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It’s sad that Woolworth’s is closing. Where will all the chavs buy their Christmas presents?

Owen Jones, quoting a tittering dinner-party participant in his recent book, CHAVS The Demonization of the Working Class

Dwight Garner opens his review of Chavs with Jones’ story of the dinner party. Perhaps a dozen people of many walks and both genders, with no obvious predilection toward snobbery, nonetheless quickly and casually snap a whip of derision toward the hapless chav. On which Jones asks, “How has hatred of working-class people become so socially acceptable?”

The word chav has come to convey a thuggish conception of the working class in England. It describes the flash of zirconium-encrusted pendants and track-suits, perhaps dressed up with an edging of Burberry plaid and encircled with a pair of bug-eye, imitation Prada sunglasses, that festoons the imagined ignorant and menacing prole. What may have begun as a criticism of poor taste came to qualify an entire class of individuals, and somehow, it was ok. But why?

Garner collects a handful of answers. He suggests that it may have to do with the increasing degree of wealth and privilege that characterizes the political and cultural elite in England. Much is made of David Cameron’s Concorde-arranged, super-sonic commute to the New York birthday party of Peter Getty, the scion of John Paul Getty.

The Labor Party is no less to blame. Once the guardian of England’s working class and a symbol of upward mobility, they “didn’t really like these people very much” anymore.

But Garner misses the main shift that has cultivated the notion of and the attitude toward the chav. Touching on the culpability of the chav, he quotes Jones: “Those who were poor or unemployed had no one to blame but themselves.” But he doesn’t assign its origin, which sits in the shift toward a market-based meritocracy.

A market-based meritocracy registers one’s merit on the basis of Adam Smith’s invisible hand. Wealth will accrue according to one’s merit, and in a market, wealth is the measure of success. Those titans of industry, those John Galts, are each the envy and the measure of success, and success and standing equates to wealth, doled out or denied by the machinations of the market, but in a market-based meritocracy, some poor working slob has only themselves to blame for their station.

What Garner misses is the drastic acceptability of what’s bubbling beneath the surface, “If they were worth a damn, they’d be rich.” There’s no room for respectability among the working class in a market-based meritocracy. The notion of and attitude toward the chav, however appalling, is a necessary outcome. That’s why hatred of working-class people has become so socially acceptable.

another Adam Curtis classic, named after the Richard Brautigan poem, along with a rockin’ soundtrack from Pizzicato Five.

I’m sympathetic to the protest movements and to challenging power in society, but youre not going to do it through self-organizing networks where you all sit around and there are no leaders and there is no guiding vision except self-organization. It’s a retreat, and in many respects it’s a cowardly retreat on the part of the left from confronting the fact that power is getting more and more concentrated in our society, but they don’t have an alternative, and they retreat like bureacrats, like librarians into process…processes of organization, without actually inspiring me with vision of another way of organizing the world.

Adam Curtis, interview in Little Atoms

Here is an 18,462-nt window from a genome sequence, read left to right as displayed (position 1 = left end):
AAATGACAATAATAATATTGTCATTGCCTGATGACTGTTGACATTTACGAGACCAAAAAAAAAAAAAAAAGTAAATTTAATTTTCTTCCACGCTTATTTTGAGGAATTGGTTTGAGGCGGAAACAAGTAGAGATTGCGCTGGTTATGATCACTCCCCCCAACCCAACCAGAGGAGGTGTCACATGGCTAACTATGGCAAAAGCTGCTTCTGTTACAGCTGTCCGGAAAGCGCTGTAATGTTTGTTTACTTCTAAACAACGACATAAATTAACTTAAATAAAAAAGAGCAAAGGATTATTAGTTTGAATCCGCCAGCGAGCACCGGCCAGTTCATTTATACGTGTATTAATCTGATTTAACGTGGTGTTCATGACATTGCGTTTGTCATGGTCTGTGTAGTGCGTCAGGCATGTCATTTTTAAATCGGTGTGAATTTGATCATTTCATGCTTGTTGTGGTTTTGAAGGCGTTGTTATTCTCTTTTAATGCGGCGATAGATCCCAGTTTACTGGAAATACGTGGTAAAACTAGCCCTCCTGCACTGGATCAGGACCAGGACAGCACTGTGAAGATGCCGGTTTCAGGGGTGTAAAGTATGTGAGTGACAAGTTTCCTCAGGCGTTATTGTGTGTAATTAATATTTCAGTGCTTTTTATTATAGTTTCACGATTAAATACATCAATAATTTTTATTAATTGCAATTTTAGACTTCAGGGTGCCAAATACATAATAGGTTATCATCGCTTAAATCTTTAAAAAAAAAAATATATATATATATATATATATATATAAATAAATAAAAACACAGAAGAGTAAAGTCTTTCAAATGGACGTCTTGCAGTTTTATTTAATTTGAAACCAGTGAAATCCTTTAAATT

The reality is that LinkedIn has been used as a proxy expert network by many for some time now

Ross Dawson, a self-described globally recognized leading futurist, entrepreneur, keynote speaker, strategy advisor, and bestselling author, opining on the state of expert networks.

Not really. It turns out that LinkedIn went down the expert network road some time back, but to no avail. It hired management consultants. It built out a research-staff. It held preliminary discussions with hedge-funds, investment banks, and others, but in the end, it shut it down. So no, it’s not an expert network, and it hasn’t been one for some time now.

Ross is a smart guy. Why the mistake?

The mistake lies in a simple confusion of concepts. LinkedIn is a professional network. It’s organized like a directory. It has experts. You can use it to find experts, but calling LinkedIn an expert network is a lot like calling the membership-directory of the IEEE an expert network. Sure, there are a lot of talented engineers in there. You can even sort them by employer, location, and with the IEEE profile-data, very specific expertise, but at the end of the day, it’s just a more detailed phone-book. It’s a directory, and a directory does not an expert network make.

Expert networks not only allow you to find an expert. That’s the easy part — the part you can do with a directory like LinkedIn, an IEEE directory or the phone book. Expert networks provide tools to facilitate the full life-cycle of an interaction between an expert and a client. These entail the stages over which Ross glosses when he says, “It is a little more effort to negotiate terms and make payments than it is on an existing platform, but it isn’t hard to do.” That’s a lot like saying, “all you really need for a restaurant is some food and a kitchen, right?” Neither statement is all you have to worry about to get started, and neither venture is that easy.

An expert network solves three problems. First, discovery. It surfaces those experts, niche or otherwise, whom you need to know. Second, it manages the engagement from qualification to contracts and compliance to connections to compensation. Third, it builds a repository of all past connections for both experts and clients. It’s the combination of everything – the systems, policies, compliance – that makes it work. Otherwise, it’s just a directory.

LinkedIn has provided a boon to expert networks. They’ve made it immeasurably easier to discover experts and arrange to reach them. Firms like Gerson Lehrman Group, Guidepoint, Coleman Research, Cognolink and others are probably very large clients of LinkedIn’s premium features. LinkedIn has even signed a little discussed, though exclusive and expensive, marketing partnership with DeMatteo Moness, a minor expert network. Notwithstanding the exclusivity of the arrangement, DeMatteo remains a marginal player.

The evolution of expert networks is just beginning. Ross is right to expect changes, but he’s missing some of the detail that will illuminate where the model is actually headed.